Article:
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Delayed Soybean Emergence and Cotyledon Loss

Shawn P. Conley, State Soybean and Wheat Extension Specialist John Gaska, Outreach Specialist University of Wisconsin, Madison

Differing weather patterns across the state of Wisconsin this spring have left some growers extremely pleased with their soybean stands while others find themselves at various degrees of displeasure or disgust. In a previous article, I discussed Predicting When Will Emerge. The model described in that article does not take into account the physics behind soybean emergence in compacted or crusted soil environments. Soybean emergence in tough environments like these can lead to low or variable stands, cotyledon loss, injury, or plant death.

To facilitate emergence in compacted or crusted environments, the soybean will swell to increase the force against the soil surface (Image 1). The force is sometimes too great and the hypocotyl snaps and the plant dies (Image 2). Other times, one or both cotyledons are broken off during emergence; however the unifoliate (and thus the apical growing point) remains intact (Image 3). If a plant loses one cotyledon, yield loss would be negligible. However if both cotyledons are lost, a yield loss of 2 to 7% is possible. Though I have not seen this in 2010 in 2009, I noted several fields where the soybean had leafed out under the soil surface prior to emergence. When these emerged, the unifoliates appeared bleached. Once began these symptom quickly dissipated. (Image 4).

Given the significant variability in soybean emergence we are currently experiencing, the logical question that will arise is “Will this variability in soybean emergence lead to yield loss?”. It has been well documented by many corn agronomists that varibility in corn emergence can cause yield loss (Please see Trouble with Doubles, Gaps and Peepers by Joe Lauer). Yield loss caused by variable soybean emergence however has not been quantified in soybean, though anecdotal reports and testimonials may indicate otherwise. Stands that are below a threshold of 100,000 plants per acre at harvest will lead to decreased yield.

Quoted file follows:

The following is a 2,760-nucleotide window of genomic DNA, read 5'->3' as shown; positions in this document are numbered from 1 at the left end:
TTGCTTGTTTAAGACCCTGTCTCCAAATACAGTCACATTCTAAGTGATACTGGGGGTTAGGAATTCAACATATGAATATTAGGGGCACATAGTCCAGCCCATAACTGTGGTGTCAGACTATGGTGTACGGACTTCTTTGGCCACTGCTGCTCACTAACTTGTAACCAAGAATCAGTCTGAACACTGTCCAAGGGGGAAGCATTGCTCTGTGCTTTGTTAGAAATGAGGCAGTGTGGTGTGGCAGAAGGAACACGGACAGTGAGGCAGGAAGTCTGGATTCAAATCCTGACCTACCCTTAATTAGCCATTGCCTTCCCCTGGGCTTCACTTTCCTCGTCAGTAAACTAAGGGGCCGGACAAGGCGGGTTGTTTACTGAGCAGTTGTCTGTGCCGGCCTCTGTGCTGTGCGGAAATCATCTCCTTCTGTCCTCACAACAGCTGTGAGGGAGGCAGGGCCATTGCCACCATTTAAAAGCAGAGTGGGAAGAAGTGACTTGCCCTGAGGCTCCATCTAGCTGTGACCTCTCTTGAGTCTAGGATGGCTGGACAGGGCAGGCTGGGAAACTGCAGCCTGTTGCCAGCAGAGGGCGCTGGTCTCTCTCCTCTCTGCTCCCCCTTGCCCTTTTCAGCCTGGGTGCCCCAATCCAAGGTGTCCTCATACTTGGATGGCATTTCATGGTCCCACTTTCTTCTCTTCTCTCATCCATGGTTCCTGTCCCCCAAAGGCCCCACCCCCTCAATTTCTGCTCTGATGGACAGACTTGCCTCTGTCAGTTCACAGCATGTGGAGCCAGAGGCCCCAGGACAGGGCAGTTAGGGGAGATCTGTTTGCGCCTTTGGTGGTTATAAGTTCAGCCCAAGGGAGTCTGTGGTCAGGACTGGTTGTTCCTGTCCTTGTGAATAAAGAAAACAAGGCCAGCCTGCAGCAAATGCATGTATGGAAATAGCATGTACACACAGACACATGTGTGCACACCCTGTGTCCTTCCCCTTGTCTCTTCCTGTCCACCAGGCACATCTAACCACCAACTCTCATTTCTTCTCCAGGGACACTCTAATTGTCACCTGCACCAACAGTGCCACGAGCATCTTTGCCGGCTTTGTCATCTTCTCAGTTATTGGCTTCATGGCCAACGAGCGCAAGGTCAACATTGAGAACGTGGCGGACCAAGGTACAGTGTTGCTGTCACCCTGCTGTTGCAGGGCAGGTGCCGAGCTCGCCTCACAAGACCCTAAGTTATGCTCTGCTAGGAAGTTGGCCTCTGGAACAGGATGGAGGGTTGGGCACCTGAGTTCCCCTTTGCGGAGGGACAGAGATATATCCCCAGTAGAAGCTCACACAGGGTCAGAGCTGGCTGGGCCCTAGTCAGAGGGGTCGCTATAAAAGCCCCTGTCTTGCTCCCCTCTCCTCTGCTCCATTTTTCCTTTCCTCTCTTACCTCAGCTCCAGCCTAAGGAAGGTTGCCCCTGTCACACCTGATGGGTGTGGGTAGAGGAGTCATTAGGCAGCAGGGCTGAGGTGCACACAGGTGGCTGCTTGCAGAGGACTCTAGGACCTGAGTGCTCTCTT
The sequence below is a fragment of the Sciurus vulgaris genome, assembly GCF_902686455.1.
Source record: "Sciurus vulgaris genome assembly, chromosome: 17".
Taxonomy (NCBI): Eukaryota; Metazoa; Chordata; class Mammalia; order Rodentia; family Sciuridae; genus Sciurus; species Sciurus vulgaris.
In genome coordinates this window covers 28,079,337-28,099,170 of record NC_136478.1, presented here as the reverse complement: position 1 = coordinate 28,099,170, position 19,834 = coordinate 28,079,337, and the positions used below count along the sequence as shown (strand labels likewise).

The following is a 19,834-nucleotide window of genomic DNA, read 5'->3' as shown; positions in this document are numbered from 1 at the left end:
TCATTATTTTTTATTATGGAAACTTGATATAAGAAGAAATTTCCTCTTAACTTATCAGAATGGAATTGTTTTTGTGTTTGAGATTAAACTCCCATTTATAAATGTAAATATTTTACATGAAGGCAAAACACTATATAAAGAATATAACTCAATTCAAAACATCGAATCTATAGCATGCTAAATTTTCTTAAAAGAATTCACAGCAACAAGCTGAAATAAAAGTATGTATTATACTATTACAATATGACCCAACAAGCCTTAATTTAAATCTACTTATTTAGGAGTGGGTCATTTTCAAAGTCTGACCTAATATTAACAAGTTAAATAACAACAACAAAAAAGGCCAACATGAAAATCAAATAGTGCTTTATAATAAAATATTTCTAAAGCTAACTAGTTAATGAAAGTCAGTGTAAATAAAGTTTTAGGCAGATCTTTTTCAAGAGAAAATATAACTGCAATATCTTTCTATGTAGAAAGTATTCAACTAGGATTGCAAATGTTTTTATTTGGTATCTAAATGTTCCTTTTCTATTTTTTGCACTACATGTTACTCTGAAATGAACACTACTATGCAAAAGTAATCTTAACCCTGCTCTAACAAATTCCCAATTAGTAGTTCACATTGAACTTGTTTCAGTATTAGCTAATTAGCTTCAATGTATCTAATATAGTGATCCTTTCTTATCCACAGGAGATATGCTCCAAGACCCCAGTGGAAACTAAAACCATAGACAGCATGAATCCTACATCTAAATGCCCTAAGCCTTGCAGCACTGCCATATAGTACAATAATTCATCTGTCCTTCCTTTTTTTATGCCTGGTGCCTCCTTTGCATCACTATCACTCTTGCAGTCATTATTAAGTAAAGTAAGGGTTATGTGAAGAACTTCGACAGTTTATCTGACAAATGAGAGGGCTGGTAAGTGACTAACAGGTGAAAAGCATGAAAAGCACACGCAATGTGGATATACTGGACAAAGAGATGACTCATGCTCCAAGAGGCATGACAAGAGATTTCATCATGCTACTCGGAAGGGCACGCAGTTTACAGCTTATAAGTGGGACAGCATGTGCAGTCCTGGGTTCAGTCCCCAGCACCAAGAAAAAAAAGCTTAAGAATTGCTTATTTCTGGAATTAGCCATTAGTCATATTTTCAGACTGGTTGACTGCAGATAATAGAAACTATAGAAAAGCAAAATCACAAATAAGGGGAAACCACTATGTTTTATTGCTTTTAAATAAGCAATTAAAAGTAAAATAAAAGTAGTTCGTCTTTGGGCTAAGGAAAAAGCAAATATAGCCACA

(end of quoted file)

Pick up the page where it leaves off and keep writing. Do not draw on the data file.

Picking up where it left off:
Image 1. Swollen hypocotyl. Image 2. Broken hypocotyl and plant death.

One way to mitigate stand loss due to crusted soils is to use a rotary hoe to breakup the crust as soybean are emerging. We have successfully used this implement for many years with very positive results. A small amount of damage to an existing stand of soybeans will occur when using a rotatoy hoe, however the benefits from breaking up the crust and allowing the soybeans to emerge will far outweigh the damage. Set the hoe to only breakup enough soil to allow the plants to emerge. Rotaty hoeing can be delayed or eliminated if significant rain (usually over ¾”) is in the forcast when soybean are struggling to emerge. Planning appropriate tillage ahead of time can reduce the need for rotary hoeing and insure a good stand of soybeans. This includes not working the soil when it is too wet, using no-tillage systems, and not overworking the soil so that the structure remains intact. Most crusting and compaction problems arise from excessive tillage at the wrong time.

Image 3. Cotyledon loss due to crusted soil.

Image 4. Soybean plant that had leafed out under the soil surface prior to emergence.